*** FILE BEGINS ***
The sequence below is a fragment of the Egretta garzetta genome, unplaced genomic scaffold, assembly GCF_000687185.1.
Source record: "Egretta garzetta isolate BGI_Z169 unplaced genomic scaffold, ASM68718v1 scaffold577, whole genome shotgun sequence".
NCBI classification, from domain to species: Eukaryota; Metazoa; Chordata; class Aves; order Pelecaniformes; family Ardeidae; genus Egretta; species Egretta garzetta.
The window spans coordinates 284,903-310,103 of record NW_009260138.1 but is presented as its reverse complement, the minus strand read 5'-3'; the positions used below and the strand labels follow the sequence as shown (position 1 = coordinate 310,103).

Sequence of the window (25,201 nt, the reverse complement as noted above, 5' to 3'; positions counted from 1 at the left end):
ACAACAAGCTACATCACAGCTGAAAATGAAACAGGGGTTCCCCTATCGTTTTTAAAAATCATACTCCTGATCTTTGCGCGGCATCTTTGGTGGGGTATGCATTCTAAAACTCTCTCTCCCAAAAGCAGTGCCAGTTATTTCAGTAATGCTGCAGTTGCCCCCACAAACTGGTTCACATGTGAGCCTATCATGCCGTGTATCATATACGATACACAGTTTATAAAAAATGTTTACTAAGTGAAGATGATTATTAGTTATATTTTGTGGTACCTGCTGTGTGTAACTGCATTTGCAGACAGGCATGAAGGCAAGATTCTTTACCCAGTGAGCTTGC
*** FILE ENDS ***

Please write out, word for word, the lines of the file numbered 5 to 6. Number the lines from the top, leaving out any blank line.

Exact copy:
Sequence of the window (25,201 nt, the reverse complement as noted above, 5' to 3'; positions counted from 1 at the left end):
ACAACAAGCTACATCACAGCTGAAAATGAAACAGGGGTTCCCCTATCGTTTTTAAAAATCATACTCCTGATCTTTGCGCGGCATCTTTGGTGGGGTATGCATTCTAAAACTCTCTCTCCCAAAAGCAGTGCCAGTTATTTCAGTAATGCTGCAGTTGCCCCCACAAACTGGTTCACATGTGAGCCTATCATGCCGTGTATCATATACGATACACAGTTTATAAAAAATGTTTACTAAGTGAAGATGATTATTAGTTATATTTTGTGGTACCTGCTGTGTGTAACTGCATTTGCAGACAGGCATGAAGGCAAGATTCTTTACCCAGTGAGCTTGC